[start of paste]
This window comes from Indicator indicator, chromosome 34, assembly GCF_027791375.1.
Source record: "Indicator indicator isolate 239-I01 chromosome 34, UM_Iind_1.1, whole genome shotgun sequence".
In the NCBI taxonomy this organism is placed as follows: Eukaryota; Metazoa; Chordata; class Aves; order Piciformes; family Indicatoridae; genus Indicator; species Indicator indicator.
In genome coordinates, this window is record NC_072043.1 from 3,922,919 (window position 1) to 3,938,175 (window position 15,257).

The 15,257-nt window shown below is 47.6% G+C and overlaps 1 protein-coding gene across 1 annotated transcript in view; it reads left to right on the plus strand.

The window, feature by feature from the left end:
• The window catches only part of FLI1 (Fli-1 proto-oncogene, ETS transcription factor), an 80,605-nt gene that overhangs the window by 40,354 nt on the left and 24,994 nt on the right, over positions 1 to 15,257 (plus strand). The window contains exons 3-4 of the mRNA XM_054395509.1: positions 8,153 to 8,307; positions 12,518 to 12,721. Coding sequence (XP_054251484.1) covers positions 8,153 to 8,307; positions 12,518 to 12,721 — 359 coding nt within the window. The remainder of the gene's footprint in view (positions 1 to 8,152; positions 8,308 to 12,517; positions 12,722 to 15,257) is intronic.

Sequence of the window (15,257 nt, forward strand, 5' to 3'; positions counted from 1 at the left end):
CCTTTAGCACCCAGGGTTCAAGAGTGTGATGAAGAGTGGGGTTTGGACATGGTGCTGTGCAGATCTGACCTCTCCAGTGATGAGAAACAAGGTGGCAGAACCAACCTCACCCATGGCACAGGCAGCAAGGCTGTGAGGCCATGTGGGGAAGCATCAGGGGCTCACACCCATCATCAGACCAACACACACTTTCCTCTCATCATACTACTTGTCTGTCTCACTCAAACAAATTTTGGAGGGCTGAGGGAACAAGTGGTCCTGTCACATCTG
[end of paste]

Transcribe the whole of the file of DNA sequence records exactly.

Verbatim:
This window comes from Indicator indicator, chromosome 34, assembly GCF_027791375.1.
Source record: "Indicator indicator isolate 239-I01 chromosome 34, UM_Iind_1.1, whole genome shotgun sequence".
In the NCBI taxonomy this organism is placed as follows: Eukaryota; Metazoa; Chordata; class Aves; order Piciformes; family Indicatoridae; genus Indicator; species Indicator indicator.
In genome coordinates, this window is record NC_072043.1 from 3,922,919 (window position 1) to 3,938,175 (window position 15,257).

The 15,257-nt window shown below is 47.6% G+C and overlaps 1 protein-coding gene across 1 annotated transcript in view; it reads left to right on the plus strand.

The window, feature by feature from the left end:
• The window catches only part of FLI1 (Fli-1 proto-oncogene, ETS transcription factor), an 80,605-nt gene that overhangs the window by 40,354 nt on the left and 24,994 nt on the right, over positions 1 to 15,257 (plus strand). The window contains exons 3-4 of the mRNA XM_054395509.1: positions 8,153 to 8,307; positions 12,518 to 12,721. Coding sequence (XP_054251484.1) covers positions 8,153 to 8,307; positions 12,518 to 12,721 — 359 coding nt within the window. The remainder of the gene's footprint in view (positions 1 to 8,152; positions 8,308 to 12,517; positions 12,722 to 15,257) is intronic.

Sequence of the window (15,257 nt, forward strand, 5' to 3'; positions counted from 1 at the left end):
CCTTTAGCACCCAGGGTTCAAGAGTGTGATGAAGAGTGGGGTTTGGACATGGTGCTGTGCAGATCTGACCTCTCCAGTGATGAGAAACAAGGTGGCAGAACCAACCTCACCCATGGCACAGGCAGCAAGGCTGTGAGGCCATGTGGGGAAGCATCAGGGGCTCACACCCATCATCAGACCAACACACACTTTCCTCTCATCATACTACTTGTCTGTCTCACTCAAACAAATTTTGGAGGGCTGAGGGAACAAGTGGTCCTGTCACATCTG